New horrors are emerging about how migrant kids were treated during Trump’s “Zero Tolerance” policy and its aftermath
It’s been a year since the country was alerted to the Trump Administration’s “Zero Tolerance” policy, which led to thousands of migrant children being separated from their parents after being detained at the border – and it’s been 11 months since a federal judge ordered all migrant families to be reunited, under threat of the law. Still, though, children fleeing terrible conditions in Central America are suffering at the hands of the U.S. government, and some of the horrors experienced by migrant children last summer are just now coming to light.
Most recently, NBC News released a disturbing chain of emails between BCFS Heath and Human Services — a non-profit organization — and the U.S. Department of Health and Human Services (HHS), outlining a totally botched family reunification attempt in Texas last July that left children in hot vans for up to 39 hours because ICE was totally unprepared to process them and hand them over to their parents.
According to the emails, 37 children were transported by BCFS by van from Harlingen to Los Fresnos in order to be reunited with the parents they were torn from at the border. But when the kids, who were between 5 and 12 years old, arrived at the facility, they found a sweltering parking lot filled with other vans of kids waiting for their parents, and ICE officials who wouldn’t let the kids enter the detention center.
“The children were initially taken into the facility, but were then returned to the van as the facility was still working on paperwork,” explained BCFS regional director Andrew Carter in one of the emails. “The children were brought back in later in the evening, but returned to the vans because it was too cold in the facility and they were still not ready to be processed in.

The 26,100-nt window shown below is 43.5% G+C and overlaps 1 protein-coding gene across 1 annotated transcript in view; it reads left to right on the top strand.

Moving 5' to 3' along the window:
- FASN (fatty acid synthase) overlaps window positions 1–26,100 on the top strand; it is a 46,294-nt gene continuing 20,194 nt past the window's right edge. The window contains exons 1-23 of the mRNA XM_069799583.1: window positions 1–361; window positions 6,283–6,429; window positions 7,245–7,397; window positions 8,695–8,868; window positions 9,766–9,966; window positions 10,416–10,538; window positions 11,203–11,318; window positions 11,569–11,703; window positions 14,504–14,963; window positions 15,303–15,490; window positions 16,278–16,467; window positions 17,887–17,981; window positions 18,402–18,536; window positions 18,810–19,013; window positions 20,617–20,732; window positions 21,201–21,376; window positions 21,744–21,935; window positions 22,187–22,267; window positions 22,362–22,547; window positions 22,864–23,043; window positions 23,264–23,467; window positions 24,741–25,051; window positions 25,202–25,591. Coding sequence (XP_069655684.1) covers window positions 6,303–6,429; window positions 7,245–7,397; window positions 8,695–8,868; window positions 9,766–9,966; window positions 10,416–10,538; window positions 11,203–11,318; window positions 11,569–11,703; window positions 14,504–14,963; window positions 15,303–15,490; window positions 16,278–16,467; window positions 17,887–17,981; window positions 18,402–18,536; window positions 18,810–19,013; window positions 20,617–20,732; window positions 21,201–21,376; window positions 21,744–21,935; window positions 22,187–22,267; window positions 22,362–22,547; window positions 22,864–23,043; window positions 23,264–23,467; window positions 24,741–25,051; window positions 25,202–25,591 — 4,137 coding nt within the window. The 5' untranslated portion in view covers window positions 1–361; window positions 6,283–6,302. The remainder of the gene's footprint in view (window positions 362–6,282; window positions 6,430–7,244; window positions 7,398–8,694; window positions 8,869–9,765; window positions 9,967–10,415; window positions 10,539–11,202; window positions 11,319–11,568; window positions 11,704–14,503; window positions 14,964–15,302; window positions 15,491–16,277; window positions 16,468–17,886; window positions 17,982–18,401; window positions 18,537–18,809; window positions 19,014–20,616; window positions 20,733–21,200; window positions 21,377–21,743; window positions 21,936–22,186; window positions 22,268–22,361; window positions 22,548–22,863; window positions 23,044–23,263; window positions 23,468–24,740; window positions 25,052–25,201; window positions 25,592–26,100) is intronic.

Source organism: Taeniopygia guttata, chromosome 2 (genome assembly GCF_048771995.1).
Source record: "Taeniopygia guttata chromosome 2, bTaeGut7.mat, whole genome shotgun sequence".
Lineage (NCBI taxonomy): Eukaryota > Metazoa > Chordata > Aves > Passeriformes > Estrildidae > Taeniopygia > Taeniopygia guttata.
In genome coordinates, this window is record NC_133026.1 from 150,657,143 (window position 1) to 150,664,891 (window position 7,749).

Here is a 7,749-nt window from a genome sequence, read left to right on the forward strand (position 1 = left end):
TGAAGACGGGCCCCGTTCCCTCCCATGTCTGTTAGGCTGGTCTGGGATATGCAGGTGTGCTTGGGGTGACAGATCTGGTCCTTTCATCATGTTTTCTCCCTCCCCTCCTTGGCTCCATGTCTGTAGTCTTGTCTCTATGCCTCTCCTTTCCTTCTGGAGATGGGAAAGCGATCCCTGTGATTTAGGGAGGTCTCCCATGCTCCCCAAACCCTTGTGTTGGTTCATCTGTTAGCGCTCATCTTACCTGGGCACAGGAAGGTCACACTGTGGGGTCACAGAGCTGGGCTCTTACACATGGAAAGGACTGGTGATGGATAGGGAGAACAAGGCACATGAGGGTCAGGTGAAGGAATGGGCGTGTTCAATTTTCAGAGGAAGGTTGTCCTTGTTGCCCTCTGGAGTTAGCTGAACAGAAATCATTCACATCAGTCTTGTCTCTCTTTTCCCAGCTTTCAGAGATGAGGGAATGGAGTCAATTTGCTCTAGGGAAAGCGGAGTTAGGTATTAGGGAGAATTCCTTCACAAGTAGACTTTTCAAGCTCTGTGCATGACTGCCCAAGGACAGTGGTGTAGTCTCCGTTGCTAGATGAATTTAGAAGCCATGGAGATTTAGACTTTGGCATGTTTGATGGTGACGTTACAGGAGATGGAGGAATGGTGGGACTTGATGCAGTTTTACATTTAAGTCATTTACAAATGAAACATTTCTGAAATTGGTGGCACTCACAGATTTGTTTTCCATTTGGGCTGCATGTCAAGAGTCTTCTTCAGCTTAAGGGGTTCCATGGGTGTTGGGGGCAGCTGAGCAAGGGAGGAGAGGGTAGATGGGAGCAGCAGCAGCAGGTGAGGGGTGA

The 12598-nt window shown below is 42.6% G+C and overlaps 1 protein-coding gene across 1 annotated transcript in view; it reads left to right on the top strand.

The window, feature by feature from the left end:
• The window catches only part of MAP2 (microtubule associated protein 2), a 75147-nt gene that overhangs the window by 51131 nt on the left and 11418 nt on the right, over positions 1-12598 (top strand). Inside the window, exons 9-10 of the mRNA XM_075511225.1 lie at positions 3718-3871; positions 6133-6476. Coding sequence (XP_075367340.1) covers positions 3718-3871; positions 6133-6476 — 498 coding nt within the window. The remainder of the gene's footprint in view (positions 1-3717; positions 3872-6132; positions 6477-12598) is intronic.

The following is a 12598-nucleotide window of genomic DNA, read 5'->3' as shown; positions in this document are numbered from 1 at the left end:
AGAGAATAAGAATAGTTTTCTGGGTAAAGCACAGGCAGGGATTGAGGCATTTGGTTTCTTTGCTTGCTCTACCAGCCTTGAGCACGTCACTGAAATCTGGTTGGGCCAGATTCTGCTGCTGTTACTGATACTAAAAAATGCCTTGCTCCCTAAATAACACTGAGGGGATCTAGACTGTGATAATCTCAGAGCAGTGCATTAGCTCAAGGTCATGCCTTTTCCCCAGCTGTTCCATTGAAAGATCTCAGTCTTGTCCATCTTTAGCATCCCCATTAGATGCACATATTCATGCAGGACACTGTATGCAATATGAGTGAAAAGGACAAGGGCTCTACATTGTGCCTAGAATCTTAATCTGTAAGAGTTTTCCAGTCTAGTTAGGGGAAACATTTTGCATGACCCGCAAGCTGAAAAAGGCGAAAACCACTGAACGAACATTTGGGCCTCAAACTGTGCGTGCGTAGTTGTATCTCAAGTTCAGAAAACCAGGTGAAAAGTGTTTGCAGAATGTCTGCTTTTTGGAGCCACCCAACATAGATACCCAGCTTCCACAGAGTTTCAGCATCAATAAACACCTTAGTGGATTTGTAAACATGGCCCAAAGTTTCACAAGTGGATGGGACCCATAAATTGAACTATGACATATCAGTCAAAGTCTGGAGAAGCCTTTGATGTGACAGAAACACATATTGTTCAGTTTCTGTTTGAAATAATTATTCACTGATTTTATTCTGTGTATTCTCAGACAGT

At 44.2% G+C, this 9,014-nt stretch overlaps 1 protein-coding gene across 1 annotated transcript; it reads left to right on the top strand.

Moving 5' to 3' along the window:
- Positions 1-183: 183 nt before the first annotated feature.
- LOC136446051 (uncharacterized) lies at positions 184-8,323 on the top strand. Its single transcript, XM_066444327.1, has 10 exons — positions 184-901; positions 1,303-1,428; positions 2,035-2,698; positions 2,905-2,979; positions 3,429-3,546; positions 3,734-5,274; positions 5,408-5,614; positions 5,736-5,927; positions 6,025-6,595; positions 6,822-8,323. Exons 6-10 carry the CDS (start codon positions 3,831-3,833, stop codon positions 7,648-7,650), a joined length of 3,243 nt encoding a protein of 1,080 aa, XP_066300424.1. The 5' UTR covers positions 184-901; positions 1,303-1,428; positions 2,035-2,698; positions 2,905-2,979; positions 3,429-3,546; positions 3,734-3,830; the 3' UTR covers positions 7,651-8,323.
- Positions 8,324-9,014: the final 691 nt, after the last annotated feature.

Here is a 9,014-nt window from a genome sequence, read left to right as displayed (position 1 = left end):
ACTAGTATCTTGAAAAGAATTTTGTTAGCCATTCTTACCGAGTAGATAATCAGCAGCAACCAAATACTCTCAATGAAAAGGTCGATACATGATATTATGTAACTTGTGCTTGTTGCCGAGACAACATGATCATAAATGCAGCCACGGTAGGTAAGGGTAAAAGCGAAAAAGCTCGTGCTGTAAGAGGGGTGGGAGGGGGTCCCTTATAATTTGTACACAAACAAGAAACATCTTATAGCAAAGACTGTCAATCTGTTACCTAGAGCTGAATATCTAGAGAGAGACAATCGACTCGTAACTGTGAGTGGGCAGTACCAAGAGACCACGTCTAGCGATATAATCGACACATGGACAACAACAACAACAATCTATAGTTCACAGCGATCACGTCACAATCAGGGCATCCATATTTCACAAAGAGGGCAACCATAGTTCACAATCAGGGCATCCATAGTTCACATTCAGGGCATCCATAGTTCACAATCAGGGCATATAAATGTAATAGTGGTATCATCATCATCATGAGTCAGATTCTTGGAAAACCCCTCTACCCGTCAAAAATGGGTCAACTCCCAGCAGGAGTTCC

“There has to be a better process. I hope as we move forward there can be adjustments so that we don’t put tender age kids in this position.”
While one child spent 39 hours in the vans, most spent at least 23 hours. And while they were given blankets and food, they weren’t allowed to exit the vehicles for any extended period of time, let alone see their parents at long last. When it was clear the kids would have to stay in the vehicles overnight, BCFS brought in more vans out of desperation so that there was room for the kids to lie down and sleep.
Carter talked to NBC News about what happened last summer, and why it happened, in greater detail.
“DHS [the parent agency of ICE] was clearly not ready to deal with the separations and did not take steps necessary to ensure a speedy reunification with their parents,” he said. “Had DHS acted differently, the process would have been much smoother and the impact on the kids would have been much less.”
One of the reasons the process too so long? The Trump Administration didn’t set up any kind of consistent system for keeping track of the children and the parents they were separated from.
This is far from the first horror story we’ve heard related to how migrant kids are treated by ICE and other government agencies once they are detained at the border — both before and after the family separations were stopped by the courts. We’ve heard stories of terrible conditions, extensive sexual abuse, and even the deaths of multiple children.
Former DHS Secretary Jeh Johnson appeared on Morning Joe on Tuesday to say that he was “appalled” to learn about the children in the vans — and to remind everyone that the world is watching as these horrendous reports are released one after the other.
“Let’s try to demonstrate some sensitivity and some flexibility in how we implement this process and these rules,” he said, “because the world is watching and making judgments about DHS, about ICE, about CBP and about our country.”